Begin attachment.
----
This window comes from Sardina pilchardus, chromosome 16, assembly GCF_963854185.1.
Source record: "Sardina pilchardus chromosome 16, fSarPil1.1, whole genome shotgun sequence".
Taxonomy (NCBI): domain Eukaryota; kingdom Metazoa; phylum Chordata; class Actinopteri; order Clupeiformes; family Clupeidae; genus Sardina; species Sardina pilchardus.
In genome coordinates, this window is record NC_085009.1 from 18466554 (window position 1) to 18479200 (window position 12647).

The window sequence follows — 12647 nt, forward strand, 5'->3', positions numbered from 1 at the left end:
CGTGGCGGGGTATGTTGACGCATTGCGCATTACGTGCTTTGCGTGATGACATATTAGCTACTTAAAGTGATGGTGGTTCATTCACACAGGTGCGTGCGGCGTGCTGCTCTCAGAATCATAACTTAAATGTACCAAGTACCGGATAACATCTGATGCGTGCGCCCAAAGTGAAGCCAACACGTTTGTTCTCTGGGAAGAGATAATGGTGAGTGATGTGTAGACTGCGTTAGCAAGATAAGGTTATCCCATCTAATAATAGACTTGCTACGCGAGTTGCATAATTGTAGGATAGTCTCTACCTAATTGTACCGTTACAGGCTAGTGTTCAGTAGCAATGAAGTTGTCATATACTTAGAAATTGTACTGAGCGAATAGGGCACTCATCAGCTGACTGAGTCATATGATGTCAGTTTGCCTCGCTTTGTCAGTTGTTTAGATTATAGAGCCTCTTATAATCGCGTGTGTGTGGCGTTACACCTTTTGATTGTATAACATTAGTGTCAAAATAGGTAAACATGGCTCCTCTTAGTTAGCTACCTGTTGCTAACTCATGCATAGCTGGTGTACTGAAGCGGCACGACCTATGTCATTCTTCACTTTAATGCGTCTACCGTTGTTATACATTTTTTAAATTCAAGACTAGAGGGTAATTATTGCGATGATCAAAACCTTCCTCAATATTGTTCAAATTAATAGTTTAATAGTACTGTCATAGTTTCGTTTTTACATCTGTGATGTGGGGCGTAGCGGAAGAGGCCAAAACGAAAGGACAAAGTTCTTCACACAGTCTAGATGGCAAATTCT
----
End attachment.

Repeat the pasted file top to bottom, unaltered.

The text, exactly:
This window comes from Sardina pilchardus, chromosome 16, assembly GCF_963854185.1.
Source record: "Sardina pilchardus chromosome 16, fSarPil1.1, whole genome shotgun sequence".
Taxonomy (NCBI): domain Eukaryota; kingdom Metazoa; phylum Chordata; class Actinopteri; order Clupeiformes; family Clupeidae; genus Sardina; species Sardina pilchardus.
In genome coordinates, this window is record NC_085009.1 from 18466554 (window position 1) to 18479200 (window position 12647).

The window sequence follows — 12647 nt, forward strand, 5'->3', positions numbered from 1 at the left end:
CGTGGCGGGGTATGTTGACGCATTGCGCATTACGTGCTTTGCGTGATGACATATTAGCTACTTAAAGTGATGGTGGTTCATTCACACAGGTGCGTGCGGCGTGCTGCTCTCAGAATCATAACTTAAATGTACCAAGTACCGGATAACATCTGATGCGTGCGCCCAAAGTGAAGCCAACACGTTTGTTCTCTGGGAAGAGATAATGGTGAGTGATGTGTAGACTGCGTTAGCAAGATAAGGTTATCCCATCTAATAATAGACTTGCTACGCGAGTTGCATAATTGTAGGATAGTCTCTACCTAATTGTACCGTTACAGGCTAGTGTTCAGTAGCAATGAAGTTGTCATATACTTAGAAATTGTACTGAGCGAATAGGGCACTCATCAGCTGACTGAGTCATATGATGTCAGTTTGCCTCGCTTTGTCAGTTGTTTAGATTATAGAGCCTCTTATAATCGCGTGTGTGTGGCGTTACACCTTTTGATTGTATAACATTAGTGTCAAAATAGGTAAACATGGCTCCTCTTAGTTAGCTACCTGTTGCTAACTCATGCATAGCTGGTGTACTGAAGCGGCACGACCTATGTCATTCTTCACTTTAATGCGTCTACCGTTGTTATACATTTTTTAAATTCAAGACTAGAGGGTAATTATTGCGATGATCAAAACCTTCCTCAATATTGTTCAAATTAATAGTTTAATAGTACTGTCATAGTTTCGTTTTTACATCTGTGATGTGGGGCGTAGCGGAAGAGGCCAAAACGAAAGGACAAAGTTCTTCACACAGTCTAGATGGCAAATTCT